With everyone together, feet dried and boots on we headed off, heading through the trees and then up a steep corrie, the path twisting and winding to take the edge off the ascent. We stopped for a break, taking in the view of the Grey Corries, Binnean Beag, and the lower slopes of Aonach Beag. We were astounded at some of the rock formations, which were twisted and folded into unnatural shapes by the pressure of the movement of tectonic plates.
Tea break over, and we continued up, quickly arriving at the 982m summit cairn of An Gearanach. A quick photo stop was all we had here, the cloud cleared briefly giving is a view of a thin ridge heading off south, over An Garbhanach.
There being no reason to hang around we headed off, battered by wind and driving rain. The climb up to the summit of Stob Coire a Chairn was a case of head down and put one foot in front of the other. Talking of feet, we were surprised to find the summit cairn topped with a shiny new training shoe. The shoe replaced atop the cairn, we dropped down off the top for lunch, trying to gain some shelter.
There is a path heading this way, and it’s quite misleading. Some of the group thought we were dropping down to the bealach, little realising this was off route, and that they would have to climb back up again. We found a small ravine and tucked ourselves in out of the wind. I soon had the stove going, and never has a Pot Noodle tasted so good. With miles to go it was a short but welcome break. Gear on, and it was back up to the top, this time taking the south west path, steeply descending to the bealach.
The map shows a path going around Am Bodach, but we were heading to the top. It appears to be something out of the Lord Of The Rings, misty with strange rock formations sticking out. All that was missing was Gollum. This is one of those twin topped hills, where the other top always seems higher. The other top only being a short distance away I headed over and tagged it anyway. The weather was horrendous, and I couldn’t take a summit photo on the last hill or this one, making do with a quick snap on the GPS camera.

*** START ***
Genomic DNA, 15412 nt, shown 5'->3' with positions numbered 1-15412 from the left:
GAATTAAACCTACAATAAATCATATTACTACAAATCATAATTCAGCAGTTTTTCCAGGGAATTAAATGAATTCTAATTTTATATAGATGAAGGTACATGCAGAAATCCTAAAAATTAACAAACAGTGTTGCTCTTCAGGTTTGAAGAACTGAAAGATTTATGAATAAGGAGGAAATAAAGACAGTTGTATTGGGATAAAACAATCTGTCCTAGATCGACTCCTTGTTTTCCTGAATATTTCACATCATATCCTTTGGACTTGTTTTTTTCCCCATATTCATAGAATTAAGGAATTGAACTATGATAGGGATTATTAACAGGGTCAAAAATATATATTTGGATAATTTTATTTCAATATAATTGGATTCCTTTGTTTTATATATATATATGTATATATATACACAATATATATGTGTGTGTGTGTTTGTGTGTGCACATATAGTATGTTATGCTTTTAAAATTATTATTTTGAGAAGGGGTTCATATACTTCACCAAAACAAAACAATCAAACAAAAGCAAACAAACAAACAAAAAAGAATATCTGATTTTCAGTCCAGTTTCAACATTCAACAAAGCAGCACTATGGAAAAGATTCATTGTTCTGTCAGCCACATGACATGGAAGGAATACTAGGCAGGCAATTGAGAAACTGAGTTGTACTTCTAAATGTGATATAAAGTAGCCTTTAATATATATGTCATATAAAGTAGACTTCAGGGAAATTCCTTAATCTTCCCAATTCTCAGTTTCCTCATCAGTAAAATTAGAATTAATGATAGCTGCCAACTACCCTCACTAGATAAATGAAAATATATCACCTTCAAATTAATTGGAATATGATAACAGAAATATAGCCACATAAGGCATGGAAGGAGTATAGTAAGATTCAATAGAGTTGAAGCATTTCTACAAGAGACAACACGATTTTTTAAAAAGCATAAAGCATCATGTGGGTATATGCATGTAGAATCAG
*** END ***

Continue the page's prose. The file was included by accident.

Three hills down and we were still only halfway to the finish. We ascended Sgurr an Iubhair, one time Munro, now just a top. Between here and the last Munro of the day is a thin precarious scramble known as The Devils Ridge.
Apparently. We could tell it was scrambly, but just how exposed was not apparent, the thick mist hiding all below. We could have been ten feet up, so little detail could we make out. Then without warning the mist parted, revealing a glen far below, and just as quickly closed in again. There was one difficult spot which Paul attempted, but the rock was wet and slippery, so he left it and followed a small bypass path below it. Before we knew it, it was behind us, and we climbed up the rocky path to the last Munro of the circuit, Sgurr a’ Mhaim, 1099m. These hills must provide some stunning panoramas, but today there was nothing to see but the inside of the cloud. We headed down, happy to have completed four Munros, but disappointed that we didn’t really get to see them.
My knees often give me trouble going downhill, so while the others made their way down I lagged behind, not putting pressure on them with a quick descent. By now we were clear of the cloud, and a slowish descent combined with regular photo stops certainly helped.
I was around 200m from the car park when I got a lift from Tom, who was just returning from the upper car park. Perfect timing! While the others had been hanging around waiting in a cloud of midges I had been slow enough to avoid the little biters. As we drove out of the glen the sun lit the trees, and you would never have guessed that up above conditions had been so poor. That’s the Scottish hills for you, devious, full of surprises, and never predictable.